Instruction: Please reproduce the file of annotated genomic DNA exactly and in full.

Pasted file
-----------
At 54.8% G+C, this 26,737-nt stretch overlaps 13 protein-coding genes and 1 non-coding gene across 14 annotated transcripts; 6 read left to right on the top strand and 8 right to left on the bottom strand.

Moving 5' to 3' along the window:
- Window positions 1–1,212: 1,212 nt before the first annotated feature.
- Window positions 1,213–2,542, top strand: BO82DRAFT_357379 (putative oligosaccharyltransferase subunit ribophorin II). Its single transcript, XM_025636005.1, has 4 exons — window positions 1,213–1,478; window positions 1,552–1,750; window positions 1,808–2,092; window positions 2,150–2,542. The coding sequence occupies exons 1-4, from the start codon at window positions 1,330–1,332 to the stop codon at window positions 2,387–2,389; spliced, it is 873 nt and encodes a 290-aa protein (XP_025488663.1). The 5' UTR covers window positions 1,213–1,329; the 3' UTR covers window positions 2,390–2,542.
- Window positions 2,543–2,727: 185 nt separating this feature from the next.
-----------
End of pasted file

At 54.8% G+C, this 26,737-nt stretch overlaps 13 protein-coding genes and 1 non-coding gene across 14 annotated transcripts; 6 read left to right on the top strand and 8 right to left on the bottom strand.

Moving 5' to 3' along the window:
- Window positions 1–1,212: 1,212 nt before the first annotated feature.
- Window positions 1,213–2,542, top strand: BO82DRAFT_357379 (putative oligosaccharyltransferase subunit ribophorin II). Its single transcript, XM_025636005.1, has 4 exons — window positions 1,213–1,478; window positions 1,552–1,750; window positions 1,808–2,092; window positions 2,150–2,542. The coding sequence occupies exons 1-4, from the start codon at window positions 1,330–1,332 to the stop codon at window positions 2,387–2,389; spliced, it is 873 nt and encodes a 290-aa protein (XP_025488663.1). The 5' UTR covers window positions 1,213–1,329; the 3' UTR covers window positions 2,390–2,542.
- Window positions 2,543–2,727: 185 nt separating this feature from the next.